"The first and proper thing to do is to apologize to the court, to my family and friends, for all the shame I've brought them," Yaron, 67, told U.S. District Court Judge George B. Daniels in a soft, accented voice before sentencing.
But federal prosecutors noted that Yaron had been treated "leniently" after two prior convictions and Daniels sentenced him to five years in prison plus $500,000 in fines for his role in an eight-year, $2.3 million kickback scheme to get lucrative asbestos-removal contracts at New York Presbyterian Hospital. Daniels, noting that Yaron had dual citizenship in Israel, would not allow him to remain out on bond through the appeal process. He ordered Yaron to turn himself over to federal authorities in October.
"I have no idea what Mr. Yaron has on his mind," Daniels said of Yaron's potential as a flight risk.
In March, the Daily News detailed the ups and downs in Yaron's eclectic background. He amassed college degrees from the University of Miami, the University of Massachusetts and Oxford, where he wrote his doctoral thesis on "ionization and chemiluminescence in gases." He's donated millions to charities, his alma mater and a dilapidated synagogue he helped revive on Lombard Street.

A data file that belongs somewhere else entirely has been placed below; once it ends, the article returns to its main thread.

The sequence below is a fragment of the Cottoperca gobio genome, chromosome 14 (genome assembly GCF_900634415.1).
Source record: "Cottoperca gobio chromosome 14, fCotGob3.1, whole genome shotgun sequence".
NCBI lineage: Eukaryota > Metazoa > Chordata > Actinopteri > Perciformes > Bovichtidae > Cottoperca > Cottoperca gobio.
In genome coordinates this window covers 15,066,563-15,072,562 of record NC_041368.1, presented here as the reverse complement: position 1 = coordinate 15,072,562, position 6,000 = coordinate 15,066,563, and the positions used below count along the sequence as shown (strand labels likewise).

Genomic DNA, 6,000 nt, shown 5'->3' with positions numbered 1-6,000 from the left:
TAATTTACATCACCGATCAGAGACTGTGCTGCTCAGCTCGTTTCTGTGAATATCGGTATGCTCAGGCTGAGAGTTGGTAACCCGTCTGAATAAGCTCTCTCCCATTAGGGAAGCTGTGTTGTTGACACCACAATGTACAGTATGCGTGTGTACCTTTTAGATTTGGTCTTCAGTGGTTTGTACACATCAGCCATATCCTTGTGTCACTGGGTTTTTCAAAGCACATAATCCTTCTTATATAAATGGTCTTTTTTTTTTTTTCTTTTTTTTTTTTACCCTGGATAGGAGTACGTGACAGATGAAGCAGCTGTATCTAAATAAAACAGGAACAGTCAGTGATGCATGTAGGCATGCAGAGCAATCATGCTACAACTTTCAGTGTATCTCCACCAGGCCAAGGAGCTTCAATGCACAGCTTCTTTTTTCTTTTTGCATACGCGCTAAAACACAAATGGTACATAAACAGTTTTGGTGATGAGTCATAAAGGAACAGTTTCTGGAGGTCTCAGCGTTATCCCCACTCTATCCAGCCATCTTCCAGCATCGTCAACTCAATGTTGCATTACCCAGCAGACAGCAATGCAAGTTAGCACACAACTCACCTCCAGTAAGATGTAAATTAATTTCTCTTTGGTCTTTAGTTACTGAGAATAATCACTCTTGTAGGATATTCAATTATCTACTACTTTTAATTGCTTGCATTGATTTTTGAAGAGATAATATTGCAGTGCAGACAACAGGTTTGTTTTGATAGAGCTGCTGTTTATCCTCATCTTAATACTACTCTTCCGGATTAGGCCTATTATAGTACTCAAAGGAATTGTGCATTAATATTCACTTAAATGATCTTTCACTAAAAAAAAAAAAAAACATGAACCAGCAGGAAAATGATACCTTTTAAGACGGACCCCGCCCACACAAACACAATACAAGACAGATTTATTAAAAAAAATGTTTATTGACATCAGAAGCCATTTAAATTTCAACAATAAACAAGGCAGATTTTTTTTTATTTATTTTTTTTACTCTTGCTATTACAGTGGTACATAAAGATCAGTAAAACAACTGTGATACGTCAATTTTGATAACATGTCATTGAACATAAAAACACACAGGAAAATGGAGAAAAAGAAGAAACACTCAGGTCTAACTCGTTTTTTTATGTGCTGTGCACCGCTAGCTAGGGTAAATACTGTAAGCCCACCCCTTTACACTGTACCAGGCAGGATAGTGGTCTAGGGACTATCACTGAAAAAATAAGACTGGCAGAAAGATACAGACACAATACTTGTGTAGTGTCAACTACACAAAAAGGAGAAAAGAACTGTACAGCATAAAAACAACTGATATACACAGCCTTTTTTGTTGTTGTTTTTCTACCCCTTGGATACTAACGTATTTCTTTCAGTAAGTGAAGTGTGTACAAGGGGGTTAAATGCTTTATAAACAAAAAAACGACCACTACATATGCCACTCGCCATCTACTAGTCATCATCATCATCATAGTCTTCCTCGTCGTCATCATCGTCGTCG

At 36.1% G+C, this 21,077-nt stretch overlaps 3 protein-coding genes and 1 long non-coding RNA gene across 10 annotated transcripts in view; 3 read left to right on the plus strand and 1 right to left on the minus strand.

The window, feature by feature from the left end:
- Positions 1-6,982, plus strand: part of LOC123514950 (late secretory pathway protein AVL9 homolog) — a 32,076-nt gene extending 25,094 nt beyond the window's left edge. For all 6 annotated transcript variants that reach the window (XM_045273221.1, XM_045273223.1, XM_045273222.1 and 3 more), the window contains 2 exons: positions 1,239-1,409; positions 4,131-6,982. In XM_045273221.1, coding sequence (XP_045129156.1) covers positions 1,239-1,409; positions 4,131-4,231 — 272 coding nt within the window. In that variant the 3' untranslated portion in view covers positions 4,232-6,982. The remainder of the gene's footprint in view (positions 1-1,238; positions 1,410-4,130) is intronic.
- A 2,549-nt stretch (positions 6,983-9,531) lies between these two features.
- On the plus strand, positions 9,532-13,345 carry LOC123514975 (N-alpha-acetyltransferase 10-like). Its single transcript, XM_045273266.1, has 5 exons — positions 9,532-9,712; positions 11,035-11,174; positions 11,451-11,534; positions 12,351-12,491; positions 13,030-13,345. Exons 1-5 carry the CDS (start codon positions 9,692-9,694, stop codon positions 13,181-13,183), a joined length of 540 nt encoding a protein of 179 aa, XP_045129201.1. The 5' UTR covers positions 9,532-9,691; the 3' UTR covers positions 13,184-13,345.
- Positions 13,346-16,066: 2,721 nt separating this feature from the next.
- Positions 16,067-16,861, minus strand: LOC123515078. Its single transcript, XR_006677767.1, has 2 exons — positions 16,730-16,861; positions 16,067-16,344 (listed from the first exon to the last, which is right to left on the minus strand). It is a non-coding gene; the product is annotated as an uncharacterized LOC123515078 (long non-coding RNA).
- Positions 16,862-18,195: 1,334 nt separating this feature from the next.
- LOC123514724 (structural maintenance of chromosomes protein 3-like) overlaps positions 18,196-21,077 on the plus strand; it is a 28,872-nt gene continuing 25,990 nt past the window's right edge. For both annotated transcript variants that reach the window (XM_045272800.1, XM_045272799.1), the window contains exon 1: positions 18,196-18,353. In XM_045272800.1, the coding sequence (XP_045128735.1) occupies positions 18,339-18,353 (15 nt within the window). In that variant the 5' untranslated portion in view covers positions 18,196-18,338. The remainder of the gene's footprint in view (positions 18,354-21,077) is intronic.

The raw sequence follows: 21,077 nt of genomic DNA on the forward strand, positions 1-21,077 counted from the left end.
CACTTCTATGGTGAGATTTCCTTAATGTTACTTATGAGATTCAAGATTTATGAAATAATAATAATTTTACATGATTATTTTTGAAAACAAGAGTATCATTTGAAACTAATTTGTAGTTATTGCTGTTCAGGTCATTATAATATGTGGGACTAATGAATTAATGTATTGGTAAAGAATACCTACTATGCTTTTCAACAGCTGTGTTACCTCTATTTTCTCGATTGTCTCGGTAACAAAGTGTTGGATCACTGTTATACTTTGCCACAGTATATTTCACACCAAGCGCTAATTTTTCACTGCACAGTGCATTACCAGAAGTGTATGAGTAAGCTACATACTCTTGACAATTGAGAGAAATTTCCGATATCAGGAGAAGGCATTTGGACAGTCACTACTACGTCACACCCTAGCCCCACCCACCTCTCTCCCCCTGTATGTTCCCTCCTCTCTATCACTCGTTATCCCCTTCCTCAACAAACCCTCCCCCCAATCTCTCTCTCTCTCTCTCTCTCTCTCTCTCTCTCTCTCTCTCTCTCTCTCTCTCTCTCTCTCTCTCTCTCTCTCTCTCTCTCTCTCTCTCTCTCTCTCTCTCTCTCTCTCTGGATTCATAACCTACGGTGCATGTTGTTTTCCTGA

And yet Yaron was also convicted of dumping toxic chemicals in the 1980s and later for defrauding insurance companies.
Starting in 1990, when he was released from federal prison, Yaron began buying and rehabilitating numerous properties in Old City. He also became a philanthropist and political donor, rubbing shoulders with former Gov. Ed Rendell and other elected officials.
"I liked his drive, his optimism. He had the ability to find money, he had the willingness to take risks, and he believed Philadelphia could be a great city again," Rendell said about Yaron in March.
Rendell added at the time that he wouldn't be surprised if Yaron came out on top again, even after jail. On Tuesday, Yaron's attorney said his client's corporations, Cambridge Environmental & Construction Corp. and Oxford Construction & Development Corp., are basically defunct because of the investigation. Both corporations were convicted in the trial earlier this year and ordered to pay a $1 million fine each.
"There's nothing for them to do. They don't exist except in name," attorney Nathan Lewin said.
Moshe Buchnik, an associate of Yaron's who owns an asbestos-removal company and Café Olé in Old City, was sentenced to four years in prison for his role in the conspiracy.
Contact Jason Nark at 215-854-5916, firstname.lastname@example.org or on Twitter @JasonNark.